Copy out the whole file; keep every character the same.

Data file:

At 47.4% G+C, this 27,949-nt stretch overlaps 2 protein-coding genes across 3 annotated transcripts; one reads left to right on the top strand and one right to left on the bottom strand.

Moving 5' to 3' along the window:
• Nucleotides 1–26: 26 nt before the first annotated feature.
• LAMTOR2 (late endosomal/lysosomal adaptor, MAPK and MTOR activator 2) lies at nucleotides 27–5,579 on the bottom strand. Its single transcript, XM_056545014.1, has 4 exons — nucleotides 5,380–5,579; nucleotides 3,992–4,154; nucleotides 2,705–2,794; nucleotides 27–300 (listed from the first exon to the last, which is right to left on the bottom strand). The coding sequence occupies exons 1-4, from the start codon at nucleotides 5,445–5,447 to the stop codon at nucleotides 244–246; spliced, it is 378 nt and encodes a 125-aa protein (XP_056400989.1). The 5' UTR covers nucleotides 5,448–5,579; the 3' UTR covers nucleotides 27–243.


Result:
At 47.4% G+C, this 27,949-nt stretch overlaps 2 protein-coding genes across 3 annotated transcripts; one reads left to right on the top strand and one right to left on the bottom strand.

Moving 5' to 3' along the window:
• Nucleotides 1–26: 26 nt before the first annotated feature.
• LAMTOR2 (late endosomal/lysosomal adaptor, MAPK and MTOR activator 2) lies at nucleotides 27–5,579 on the bottom strand. Its single transcript, XM_056545014.1, has 4 exons — nucleotides 5,380–5,579; nucleotides 3,992–4,154; nucleotides 2,705–2,794; nucleotides 27–300 (listed from the first exon to the last, which is right to left on the bottom strand). The coding sequence occupies exons 1-4, from the start codon at nucleotides 5,445–5,447 to the stop codon at nucleotides 244–246; spliced, it is 378 nt and encodes a 125-aa protein (XP_056400989.1). The 5' UTR covers nucleotides 5,448–5,579; the 3' UTR covers nucleotides 27–243.